domingo, 27 de diciembre de 2009

ICSI - ADHD, Attention Deficit Hyperactivity Disorder in Primary Care for Children and Adolescents (Guideline)

ADHD, Attention Deficit Hyperactivity Disorder in Primary Care for Children and Adolescents (Guideline)
Released 04/2007

ADHD (Guideline) (PDF 840K - 70 páginas)

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Scope and Target Population:
This guideline pertains to diagnosis and management of attention deficit hyperactivity disorder in the primary care setting for children and adolescents from kindergarten through 12th grade.

Clinical Highlights and Recommendations:

Evaluate children/adolescents suspected of having ADHD based on DSM-IV/DSM-PC diagnostic criteria using consistent and appropriate diagnostic tools.

Screen all patients for other primary conditions or comorbidities and appropriately refer to subspecialty consultation for further evaluation.

Coordinate a simultaneous multimodal management plan that involves parent, child and school-focused interventions.

Establish communication and intervention linkages with related systems (e.g. schools, mental health).

Establish appropriate use of medications in both initial and ongoing management of patients with ADHD.

Provide consistent and comprehensive monitoring and care coordination for all patients with ADHD including pharmacologic and non-pharmacologic interventions, identification and management of emerging comorbidities, and the impact of ADHD condition on patients, their families and schools.

Priority Aims:

Increase the use of DSM-IV or DSM-PC criteria and screening for other primary conditions and comorbidities for patients newly diagnosed with attention deficit hyperactivity disorder.

Improve the primary care use of first-line medications through a systematic, uniform approach.

Increase the number of clinicians who are utilizing a multimodality approach in treatment planning for children with ADHD.

Attention Deficit Hyperactivity Disorder (ADHD) is a high prevalence condition with many potential medical, emotional-behavioral, social and academic consequences for a child or adolescent. In addition, its presentation to the primary care clinician may range from straightforward to very complex. The guideline work group feels that many patients presenting with learning or behavior problems and suspected of ADHD can be adequately evaluated and managed in the primary care setting, allowing for subspecialty or multidisciplinary consultation in more complex cases. It also recognizes the need for variable implementation models depending on specific medical, mental health, and educational systems to ensure accuracy of diagnosis and appropriateness of management.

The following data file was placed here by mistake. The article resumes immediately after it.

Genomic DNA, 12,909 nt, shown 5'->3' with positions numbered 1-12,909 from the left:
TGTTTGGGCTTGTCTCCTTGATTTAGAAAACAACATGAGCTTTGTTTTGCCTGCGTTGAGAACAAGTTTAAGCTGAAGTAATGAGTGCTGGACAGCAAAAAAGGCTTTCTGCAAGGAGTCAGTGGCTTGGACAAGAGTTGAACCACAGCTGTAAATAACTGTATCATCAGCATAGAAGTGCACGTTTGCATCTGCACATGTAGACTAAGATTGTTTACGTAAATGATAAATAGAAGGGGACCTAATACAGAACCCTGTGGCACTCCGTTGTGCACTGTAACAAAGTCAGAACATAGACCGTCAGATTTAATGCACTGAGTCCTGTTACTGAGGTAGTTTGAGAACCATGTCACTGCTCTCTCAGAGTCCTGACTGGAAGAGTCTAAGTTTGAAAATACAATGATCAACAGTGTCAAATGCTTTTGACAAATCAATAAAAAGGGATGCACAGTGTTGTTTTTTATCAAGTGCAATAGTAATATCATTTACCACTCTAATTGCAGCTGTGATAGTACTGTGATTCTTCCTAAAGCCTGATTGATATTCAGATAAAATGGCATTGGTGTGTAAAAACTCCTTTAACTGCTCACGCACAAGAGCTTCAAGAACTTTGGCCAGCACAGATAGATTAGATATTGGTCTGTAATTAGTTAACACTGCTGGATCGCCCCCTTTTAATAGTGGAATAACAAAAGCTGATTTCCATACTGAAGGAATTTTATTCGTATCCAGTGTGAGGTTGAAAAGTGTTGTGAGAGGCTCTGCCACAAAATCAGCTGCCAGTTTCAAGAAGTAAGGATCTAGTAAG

This guideline is intended to provide information helpful to the primary clinician. Details in the annotation section are provided for this purpose; however, it is recognized that the degree of usefulness for each clinician will vary according to each individual's experience with and prior knowledge of ADHD.

It is expected that the primary care clinician making the initial diagnosis of attention deficit hyperactivity disorder will not only evaluate the primary symptoms described in the DSM-IV or DSM-PC criteria, but also will screen for other primary conditions and comorbidities using multiple data sources. Some patients will require further specialized evaluation based on information learned in this process. From these findings the primary clinician may choose to manage the patient or to utilize subspecialty consultation for ADHD management. It should be understood that at any point within the evaluation or management algorithm, the primary clinician may choose to seek subspecialty consultation from various disciplines.

The overall goal of this guideline is to ensure that all patients diagnosed with ADHD are accurately evaluated and appropriately managed, whether by the primary clinician or through subspecialty consultation.

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ICSI - ADHD, Attention Deficit Hyperactivity Disorder in Primary Care for Children and Adolescents (Guideline)

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